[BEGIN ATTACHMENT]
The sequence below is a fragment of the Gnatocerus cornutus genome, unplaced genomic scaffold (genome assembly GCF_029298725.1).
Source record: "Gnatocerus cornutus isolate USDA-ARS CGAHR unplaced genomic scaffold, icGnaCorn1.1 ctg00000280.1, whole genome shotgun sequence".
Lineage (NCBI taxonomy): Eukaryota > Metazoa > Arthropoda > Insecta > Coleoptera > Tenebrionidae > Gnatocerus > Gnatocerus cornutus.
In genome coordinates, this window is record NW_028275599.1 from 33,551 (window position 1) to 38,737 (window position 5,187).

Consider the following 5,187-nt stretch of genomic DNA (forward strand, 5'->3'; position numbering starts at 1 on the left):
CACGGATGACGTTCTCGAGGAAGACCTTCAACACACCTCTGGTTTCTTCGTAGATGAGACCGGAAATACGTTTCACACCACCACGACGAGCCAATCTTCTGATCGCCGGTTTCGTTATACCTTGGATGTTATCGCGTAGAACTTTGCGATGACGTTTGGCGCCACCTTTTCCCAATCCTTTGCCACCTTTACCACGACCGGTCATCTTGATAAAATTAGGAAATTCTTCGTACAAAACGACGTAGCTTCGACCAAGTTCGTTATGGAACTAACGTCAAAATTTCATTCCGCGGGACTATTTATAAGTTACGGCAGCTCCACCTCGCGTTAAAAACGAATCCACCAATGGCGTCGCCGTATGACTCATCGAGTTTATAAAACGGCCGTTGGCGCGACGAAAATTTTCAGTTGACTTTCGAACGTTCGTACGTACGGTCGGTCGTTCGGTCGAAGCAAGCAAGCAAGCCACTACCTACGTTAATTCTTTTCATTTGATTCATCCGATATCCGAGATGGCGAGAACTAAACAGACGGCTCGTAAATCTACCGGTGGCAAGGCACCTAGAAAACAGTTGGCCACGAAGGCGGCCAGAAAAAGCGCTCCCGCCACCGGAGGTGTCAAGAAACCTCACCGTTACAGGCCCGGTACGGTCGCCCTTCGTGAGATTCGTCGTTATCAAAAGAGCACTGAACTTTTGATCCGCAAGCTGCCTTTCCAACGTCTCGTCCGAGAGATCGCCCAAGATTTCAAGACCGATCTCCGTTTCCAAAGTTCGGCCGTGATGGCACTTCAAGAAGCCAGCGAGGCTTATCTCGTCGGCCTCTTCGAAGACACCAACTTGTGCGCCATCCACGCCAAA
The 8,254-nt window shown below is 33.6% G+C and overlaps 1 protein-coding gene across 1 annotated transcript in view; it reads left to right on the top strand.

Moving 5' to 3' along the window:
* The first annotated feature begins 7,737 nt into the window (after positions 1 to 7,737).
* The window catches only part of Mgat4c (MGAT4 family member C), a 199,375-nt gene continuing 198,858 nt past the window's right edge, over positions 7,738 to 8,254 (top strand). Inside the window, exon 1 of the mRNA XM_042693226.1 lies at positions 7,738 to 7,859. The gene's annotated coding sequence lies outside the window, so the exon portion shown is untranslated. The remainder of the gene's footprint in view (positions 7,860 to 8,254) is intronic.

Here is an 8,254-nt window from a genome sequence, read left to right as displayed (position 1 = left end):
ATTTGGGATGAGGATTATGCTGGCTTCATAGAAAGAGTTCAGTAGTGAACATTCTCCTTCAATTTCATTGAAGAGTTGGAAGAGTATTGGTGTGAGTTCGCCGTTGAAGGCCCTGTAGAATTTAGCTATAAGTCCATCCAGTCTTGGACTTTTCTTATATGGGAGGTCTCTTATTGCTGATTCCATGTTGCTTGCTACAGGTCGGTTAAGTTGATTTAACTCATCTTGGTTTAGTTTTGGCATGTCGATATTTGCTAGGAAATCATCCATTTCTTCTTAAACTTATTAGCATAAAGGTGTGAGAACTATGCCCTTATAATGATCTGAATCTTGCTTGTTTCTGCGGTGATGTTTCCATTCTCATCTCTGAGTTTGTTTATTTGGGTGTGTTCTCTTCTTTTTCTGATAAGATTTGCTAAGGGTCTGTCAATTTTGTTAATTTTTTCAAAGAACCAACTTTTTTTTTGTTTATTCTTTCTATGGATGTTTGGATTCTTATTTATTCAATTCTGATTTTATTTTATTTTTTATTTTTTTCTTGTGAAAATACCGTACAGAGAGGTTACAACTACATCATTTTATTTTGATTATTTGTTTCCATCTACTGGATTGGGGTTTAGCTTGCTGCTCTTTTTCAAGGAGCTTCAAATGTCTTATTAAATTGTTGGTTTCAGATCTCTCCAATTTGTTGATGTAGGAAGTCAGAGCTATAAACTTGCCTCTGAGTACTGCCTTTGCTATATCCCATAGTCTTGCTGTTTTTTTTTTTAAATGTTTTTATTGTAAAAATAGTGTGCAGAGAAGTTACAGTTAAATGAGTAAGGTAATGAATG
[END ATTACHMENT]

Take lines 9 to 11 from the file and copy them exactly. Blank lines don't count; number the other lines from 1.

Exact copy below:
* The first annotated feature begins 7,737 nt into the window (after positions 1 to 7,737).
* The window catches only part of Mgat4c (MGAT4 family member C), a 199,375-nt gene continuing 198,858 nt past the window's right edge, over positions 7,738 to 8,254 (top strand). Inside the window, exon 1 of the mRNA XM_042693226.1 lies at positions 7,738 to 7,859. The gene's annotated coding sequence lies outside the window, so the exon portion shown is untranslated. The remainder of the gene's footprint in view (positions 7,860 to 8,254) is intronic.

Here is an 8,254-nt window from a genome sequence, read left to right as displayed (position 1 = left end):